The tree in the yard is really in the yard and
not in my head. What does this 'not in my head
mean'? More importantly what does Advaita have
to say about these issues?
The phrase 'not in my head' can be read to mean
that the physical tree is not in my head which,
on the face of it, is undeniable. Information
about the tree is in my head in the form of sensory
data or, if that is claiming too much, we
can allow that there are cerebral events, neuronal
activity and the like which are the sensorial
impact of the tree in the yard.
Some authors have claimed that this is all that
the tree amounts to and that the substantive
tree is an inference from the data. This may
be based on a theory about objects, which construes
them as the union of substantive and attributes
or matter and qualities etc. The jargon differs
but the thinking is the same. Berkeley refutes
this notion definitively by asking in effect,
'well if we never see this matter or substantive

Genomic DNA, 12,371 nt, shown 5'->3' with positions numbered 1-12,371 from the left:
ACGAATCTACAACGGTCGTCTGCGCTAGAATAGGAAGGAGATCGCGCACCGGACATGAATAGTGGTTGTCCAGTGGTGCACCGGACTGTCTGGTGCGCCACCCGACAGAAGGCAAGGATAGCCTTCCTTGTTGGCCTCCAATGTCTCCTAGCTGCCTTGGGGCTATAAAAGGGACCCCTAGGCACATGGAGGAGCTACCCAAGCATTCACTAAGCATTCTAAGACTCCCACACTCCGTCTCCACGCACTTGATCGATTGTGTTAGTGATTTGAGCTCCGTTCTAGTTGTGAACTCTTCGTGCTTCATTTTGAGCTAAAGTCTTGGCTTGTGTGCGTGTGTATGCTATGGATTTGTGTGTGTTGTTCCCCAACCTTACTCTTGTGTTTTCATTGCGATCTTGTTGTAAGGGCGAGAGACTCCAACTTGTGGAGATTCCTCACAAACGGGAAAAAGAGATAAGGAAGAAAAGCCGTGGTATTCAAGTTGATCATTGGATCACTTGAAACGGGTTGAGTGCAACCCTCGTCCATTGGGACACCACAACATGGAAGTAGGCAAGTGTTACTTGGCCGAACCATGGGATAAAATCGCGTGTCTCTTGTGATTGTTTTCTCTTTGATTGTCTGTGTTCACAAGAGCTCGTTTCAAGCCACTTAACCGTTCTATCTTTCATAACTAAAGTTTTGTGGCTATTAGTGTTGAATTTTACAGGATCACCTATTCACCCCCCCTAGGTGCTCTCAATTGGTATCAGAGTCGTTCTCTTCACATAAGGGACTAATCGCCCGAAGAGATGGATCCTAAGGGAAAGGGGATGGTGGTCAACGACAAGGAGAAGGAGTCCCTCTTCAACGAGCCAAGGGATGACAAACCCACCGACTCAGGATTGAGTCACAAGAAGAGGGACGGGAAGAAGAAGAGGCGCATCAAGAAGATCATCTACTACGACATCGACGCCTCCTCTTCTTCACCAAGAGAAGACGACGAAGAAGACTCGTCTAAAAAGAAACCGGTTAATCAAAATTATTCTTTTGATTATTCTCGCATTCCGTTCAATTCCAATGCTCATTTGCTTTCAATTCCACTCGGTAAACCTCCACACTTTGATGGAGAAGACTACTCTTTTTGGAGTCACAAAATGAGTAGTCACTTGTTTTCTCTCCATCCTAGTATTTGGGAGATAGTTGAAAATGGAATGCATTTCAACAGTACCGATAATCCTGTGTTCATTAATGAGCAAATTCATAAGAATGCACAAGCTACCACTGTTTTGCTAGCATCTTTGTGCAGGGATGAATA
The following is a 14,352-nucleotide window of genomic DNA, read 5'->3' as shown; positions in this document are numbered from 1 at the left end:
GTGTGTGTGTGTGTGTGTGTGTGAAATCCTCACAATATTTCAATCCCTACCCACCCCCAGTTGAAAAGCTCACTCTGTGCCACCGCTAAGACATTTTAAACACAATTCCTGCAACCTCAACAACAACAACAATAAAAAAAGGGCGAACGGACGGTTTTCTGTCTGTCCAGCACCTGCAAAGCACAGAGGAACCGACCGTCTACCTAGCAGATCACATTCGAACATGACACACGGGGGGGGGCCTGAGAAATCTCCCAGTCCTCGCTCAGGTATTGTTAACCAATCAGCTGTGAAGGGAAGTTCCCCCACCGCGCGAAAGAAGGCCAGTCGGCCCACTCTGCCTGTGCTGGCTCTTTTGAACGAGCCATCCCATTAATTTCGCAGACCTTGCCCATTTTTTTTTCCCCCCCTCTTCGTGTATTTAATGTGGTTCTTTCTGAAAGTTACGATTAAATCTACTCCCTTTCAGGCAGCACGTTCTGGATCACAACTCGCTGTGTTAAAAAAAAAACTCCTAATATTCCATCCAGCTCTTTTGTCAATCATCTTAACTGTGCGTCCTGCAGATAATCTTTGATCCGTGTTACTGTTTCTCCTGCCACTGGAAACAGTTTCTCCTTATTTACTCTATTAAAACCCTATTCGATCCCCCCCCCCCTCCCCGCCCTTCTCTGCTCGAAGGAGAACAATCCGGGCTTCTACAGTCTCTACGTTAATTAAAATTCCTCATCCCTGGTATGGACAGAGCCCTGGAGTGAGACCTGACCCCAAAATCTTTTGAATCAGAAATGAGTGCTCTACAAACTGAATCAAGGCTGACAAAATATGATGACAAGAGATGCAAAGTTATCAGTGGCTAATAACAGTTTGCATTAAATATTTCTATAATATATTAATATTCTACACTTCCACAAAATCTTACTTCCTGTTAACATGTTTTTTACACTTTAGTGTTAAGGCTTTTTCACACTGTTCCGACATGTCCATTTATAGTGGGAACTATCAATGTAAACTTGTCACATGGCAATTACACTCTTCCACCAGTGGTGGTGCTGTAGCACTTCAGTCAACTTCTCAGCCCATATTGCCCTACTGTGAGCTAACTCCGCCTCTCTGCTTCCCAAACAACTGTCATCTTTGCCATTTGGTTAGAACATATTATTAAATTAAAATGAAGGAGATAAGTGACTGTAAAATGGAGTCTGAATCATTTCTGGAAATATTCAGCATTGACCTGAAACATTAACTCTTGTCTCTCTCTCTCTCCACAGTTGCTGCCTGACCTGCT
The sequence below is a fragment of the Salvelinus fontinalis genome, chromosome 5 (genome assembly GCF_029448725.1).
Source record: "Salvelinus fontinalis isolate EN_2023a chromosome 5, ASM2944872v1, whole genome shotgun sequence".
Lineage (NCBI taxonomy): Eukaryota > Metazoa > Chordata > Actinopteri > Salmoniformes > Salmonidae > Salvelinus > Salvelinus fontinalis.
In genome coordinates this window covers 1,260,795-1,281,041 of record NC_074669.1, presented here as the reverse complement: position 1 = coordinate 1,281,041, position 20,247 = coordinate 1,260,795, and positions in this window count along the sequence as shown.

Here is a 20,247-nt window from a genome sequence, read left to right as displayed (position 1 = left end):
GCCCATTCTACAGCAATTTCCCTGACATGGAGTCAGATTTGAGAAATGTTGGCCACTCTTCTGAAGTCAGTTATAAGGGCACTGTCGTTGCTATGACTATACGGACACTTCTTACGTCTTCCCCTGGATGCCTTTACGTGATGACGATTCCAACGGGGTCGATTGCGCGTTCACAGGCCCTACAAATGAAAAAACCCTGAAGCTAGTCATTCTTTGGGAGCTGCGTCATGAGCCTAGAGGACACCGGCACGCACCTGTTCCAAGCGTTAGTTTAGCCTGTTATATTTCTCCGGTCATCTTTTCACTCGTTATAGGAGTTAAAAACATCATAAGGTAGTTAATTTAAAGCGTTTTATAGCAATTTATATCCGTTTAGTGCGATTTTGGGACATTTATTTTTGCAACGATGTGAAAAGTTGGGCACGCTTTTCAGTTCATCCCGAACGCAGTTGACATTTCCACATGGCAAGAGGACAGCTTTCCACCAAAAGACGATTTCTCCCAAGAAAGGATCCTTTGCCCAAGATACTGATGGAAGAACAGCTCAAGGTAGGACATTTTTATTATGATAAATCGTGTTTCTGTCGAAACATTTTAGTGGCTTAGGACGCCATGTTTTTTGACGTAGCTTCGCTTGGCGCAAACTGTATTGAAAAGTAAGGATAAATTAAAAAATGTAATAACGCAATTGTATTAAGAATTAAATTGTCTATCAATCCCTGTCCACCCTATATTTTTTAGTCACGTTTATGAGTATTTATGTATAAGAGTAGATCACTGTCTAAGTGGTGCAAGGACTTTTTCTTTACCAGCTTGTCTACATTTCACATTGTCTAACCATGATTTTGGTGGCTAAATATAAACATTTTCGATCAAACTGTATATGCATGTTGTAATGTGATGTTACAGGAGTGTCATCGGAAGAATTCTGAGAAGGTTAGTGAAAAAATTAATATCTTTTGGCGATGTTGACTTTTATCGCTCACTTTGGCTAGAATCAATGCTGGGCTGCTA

and cannot know it directly how do we come to
be talking about it? Let us therefore cease
to talk about matter, as it is purely a speculation
which has no foundation'. Thus his thinking has
come to be called immaterialism.
Advaita takes the view that the reality of the
tree is present to the perceiver or that we perceive
it and not our perceptions as Shankara put it.
The tree can be present to us in its reality
as an object because the understanding of what
an object is differs radically from the substantive/attributes
or matter/qualities conjecture. What makes an
object capable of being perceived is its nature
as an upadhi of pure consciousness. This is its
true nature or the truth of its substratum.
It is this substratum which unifies the consciousness
of the subject with the object. Remember that
the brain is also an object which has also got
pure consciousness as its truth or the reality
of its substratum. The intellectual apprehension
of the tree or the judgement, 'this is a tree
before me', is of course different from the actual
“Therefore an object and its knowledge
differ” B.S.B. II.ii.28.
In short we do not perceive the substratum but
it is what makes perception possible. We can
distinguish between the intellectual apprehension,
the cerebral events and the tree but the substratum
of all these is one and the same. It is in this
ultimate sense that the object is before our
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